Before you apply, you first must know where you plan on applying to. While this might sound easy enough, most students and parents find themselves lost. With over 4,700 degree-granting colleges, it’s no wonder why so many of us feel overwhelmed and often resort to what we know best: local and brand name schools.
However, UCs and Ivy League schools aren’t the only options — and often times, they aren’t even the best options. My brother who attended UC Berkeley, for example, said he hated the workaholic culture there, and my friend who attended Princeton said he felt isolated for 3 years after having been looked down upon by the privileged cliques that composed most of the student body. When thinking about college selection, rankings fall second in priority to fitment, or finding a learning environment that will foster the growth of a unique student. After all, a student is about to invest 4-6 years of his or her life into a single location. Nevermind the ranking or the price; that student better be happy during his or her time there!
Thankfully, the U.S. is filled to the brim with elite colleges. In fact, if you take the top 5% of universities, that would amount to 150 top-tier schools. That means outside of West and East Coast “Ivy Leagues”, there are 130 other amazing colleges that you probably haven’t heard about or aren’t taking seriously enough. After all, Apple Co-Founder Steve Jobs went to Reed College in the middle of no where, and tied for producing as many CEOs as Yale was a Southern Methodist University.
Using a combination of Google, US News, and/or the Fiske Guide to Colleges, you can quickly research schools you know and others you should know about. Here are the three major criteria I run my students through to find the right schools for them:
Major Strength & Flexibility
Colleges you apply to should have reputable programs in the areas you are most interested in. And that’s areas with an “s”. If you are a Biology major, don’t just look for schools that are strong there. As mentioned in my other post, chances are you’ll change your major so make sure your target colleges have strong programs in every area that you might end up studying — and potentially working in.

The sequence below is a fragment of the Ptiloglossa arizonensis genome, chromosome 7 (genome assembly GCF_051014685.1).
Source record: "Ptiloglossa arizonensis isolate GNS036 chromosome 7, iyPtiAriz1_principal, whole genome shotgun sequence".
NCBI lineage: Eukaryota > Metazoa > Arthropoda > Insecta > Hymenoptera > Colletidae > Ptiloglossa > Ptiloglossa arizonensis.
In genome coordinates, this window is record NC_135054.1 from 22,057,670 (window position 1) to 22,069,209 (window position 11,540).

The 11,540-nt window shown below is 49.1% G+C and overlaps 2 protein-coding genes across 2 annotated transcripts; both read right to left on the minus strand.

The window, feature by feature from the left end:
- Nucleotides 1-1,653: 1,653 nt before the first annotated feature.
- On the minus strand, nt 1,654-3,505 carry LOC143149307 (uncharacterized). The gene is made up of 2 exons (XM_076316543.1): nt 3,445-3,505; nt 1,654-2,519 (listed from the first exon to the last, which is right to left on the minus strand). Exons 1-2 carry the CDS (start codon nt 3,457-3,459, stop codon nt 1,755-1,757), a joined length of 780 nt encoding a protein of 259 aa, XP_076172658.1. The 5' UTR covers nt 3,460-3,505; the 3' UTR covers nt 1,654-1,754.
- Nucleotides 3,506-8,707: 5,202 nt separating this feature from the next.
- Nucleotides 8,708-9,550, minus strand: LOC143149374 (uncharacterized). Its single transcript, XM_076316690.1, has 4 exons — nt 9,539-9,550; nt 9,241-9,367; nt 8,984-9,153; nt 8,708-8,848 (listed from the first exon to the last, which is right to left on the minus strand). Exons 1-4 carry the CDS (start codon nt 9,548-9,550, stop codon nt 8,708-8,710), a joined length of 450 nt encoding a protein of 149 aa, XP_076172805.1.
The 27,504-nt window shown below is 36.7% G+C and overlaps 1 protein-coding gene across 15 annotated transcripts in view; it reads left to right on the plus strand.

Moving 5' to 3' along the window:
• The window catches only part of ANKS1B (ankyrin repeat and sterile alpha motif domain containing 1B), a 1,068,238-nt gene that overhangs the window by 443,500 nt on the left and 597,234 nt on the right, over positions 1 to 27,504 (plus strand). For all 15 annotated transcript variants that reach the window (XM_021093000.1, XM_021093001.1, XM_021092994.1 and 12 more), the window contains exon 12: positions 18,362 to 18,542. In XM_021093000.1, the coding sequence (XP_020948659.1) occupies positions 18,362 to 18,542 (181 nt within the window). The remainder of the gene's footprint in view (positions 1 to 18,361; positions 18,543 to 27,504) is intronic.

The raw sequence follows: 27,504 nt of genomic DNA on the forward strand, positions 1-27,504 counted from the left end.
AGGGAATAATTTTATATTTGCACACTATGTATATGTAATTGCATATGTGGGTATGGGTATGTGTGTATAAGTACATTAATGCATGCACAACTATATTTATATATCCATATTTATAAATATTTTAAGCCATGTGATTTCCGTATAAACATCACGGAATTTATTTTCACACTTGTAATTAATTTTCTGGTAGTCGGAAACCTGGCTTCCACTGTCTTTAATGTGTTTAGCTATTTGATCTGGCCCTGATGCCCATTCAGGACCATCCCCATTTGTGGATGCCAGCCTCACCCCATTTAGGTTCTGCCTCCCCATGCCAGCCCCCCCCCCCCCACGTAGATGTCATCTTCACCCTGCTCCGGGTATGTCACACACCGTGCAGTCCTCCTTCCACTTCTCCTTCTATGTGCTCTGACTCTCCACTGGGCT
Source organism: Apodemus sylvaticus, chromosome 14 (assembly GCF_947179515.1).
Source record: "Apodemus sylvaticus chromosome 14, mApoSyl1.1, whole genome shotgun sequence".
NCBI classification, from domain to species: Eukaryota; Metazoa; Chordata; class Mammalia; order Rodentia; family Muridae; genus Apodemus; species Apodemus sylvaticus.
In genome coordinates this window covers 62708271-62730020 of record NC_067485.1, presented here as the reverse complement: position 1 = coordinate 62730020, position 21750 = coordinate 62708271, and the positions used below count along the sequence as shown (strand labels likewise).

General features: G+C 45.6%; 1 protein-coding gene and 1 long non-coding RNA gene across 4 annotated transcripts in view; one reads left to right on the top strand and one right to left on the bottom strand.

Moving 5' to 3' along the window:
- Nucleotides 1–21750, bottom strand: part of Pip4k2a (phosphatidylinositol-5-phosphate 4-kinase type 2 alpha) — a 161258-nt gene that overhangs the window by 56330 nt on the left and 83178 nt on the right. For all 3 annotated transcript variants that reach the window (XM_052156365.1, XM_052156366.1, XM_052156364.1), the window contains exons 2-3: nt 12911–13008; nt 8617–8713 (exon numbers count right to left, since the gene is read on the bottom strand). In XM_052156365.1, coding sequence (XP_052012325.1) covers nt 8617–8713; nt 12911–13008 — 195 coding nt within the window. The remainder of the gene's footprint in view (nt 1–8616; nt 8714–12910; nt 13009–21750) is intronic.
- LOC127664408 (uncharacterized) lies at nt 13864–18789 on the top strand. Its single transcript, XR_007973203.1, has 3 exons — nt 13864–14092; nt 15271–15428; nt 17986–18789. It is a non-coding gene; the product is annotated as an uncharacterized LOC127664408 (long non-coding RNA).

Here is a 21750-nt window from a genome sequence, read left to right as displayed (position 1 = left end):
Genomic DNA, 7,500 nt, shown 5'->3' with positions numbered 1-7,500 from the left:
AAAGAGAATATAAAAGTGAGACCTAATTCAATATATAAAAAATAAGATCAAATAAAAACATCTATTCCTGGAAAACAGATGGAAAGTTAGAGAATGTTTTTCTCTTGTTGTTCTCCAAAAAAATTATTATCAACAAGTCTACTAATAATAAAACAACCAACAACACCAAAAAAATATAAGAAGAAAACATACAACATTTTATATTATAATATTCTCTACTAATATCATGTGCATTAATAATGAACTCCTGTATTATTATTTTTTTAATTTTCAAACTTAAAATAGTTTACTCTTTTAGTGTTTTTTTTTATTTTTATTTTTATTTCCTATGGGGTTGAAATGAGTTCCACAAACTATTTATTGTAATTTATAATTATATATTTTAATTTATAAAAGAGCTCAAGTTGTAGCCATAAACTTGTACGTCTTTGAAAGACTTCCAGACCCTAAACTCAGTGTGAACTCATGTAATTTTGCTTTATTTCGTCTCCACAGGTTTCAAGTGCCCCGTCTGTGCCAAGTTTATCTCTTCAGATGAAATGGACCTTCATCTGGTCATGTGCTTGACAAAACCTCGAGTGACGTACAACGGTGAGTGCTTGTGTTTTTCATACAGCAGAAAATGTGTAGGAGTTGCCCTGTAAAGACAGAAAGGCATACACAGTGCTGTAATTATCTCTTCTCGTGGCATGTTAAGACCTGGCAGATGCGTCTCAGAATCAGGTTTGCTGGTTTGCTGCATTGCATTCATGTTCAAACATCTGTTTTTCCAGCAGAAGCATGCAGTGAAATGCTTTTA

Large, small, or something in between? Before you decide, make sure you know what each is about. Large schools offer unmatched diversity and breadth in the student body, but get a bad rap about “being just a number.” The truth is the teachers and job opportunities are there for you; you just have to go get it. On the other end, of course, are small schools. Beyond the intimate relationships you form with a smaller student and instructor body, your access to your person 2-3 counselors ensure access to opportunities. That said, small schools get a bad rap for “being in the middle of no where” — which simply is not always true. Lastly, you have mid-sized colleges, which offer the best of both worlds.
Just like NYU is located in the heart of the city, small schools are also located in New York, Chicago, and San Francisco. If urban environments seem like your cup of tea, then prioritize schools that are in a big city. Otherwise, you might prefer a quieter environment located in a suburb or a rural town. Note that such environments might indeed be in the middle of no where, but some of these colleges are just 20-30 minutes away from the city. Lastly, a school’s proximity to a specific industry, like tech or medicine, should also be taken into consideration. If you are interested in going into tech, there are surely more jobs available in San Francisco as compared to Ithaca.
By prioritizing the above criteria and stating preferences for each, your college search will be deliberate and efficient. Feel free to contact us if you need more personalized help or questions.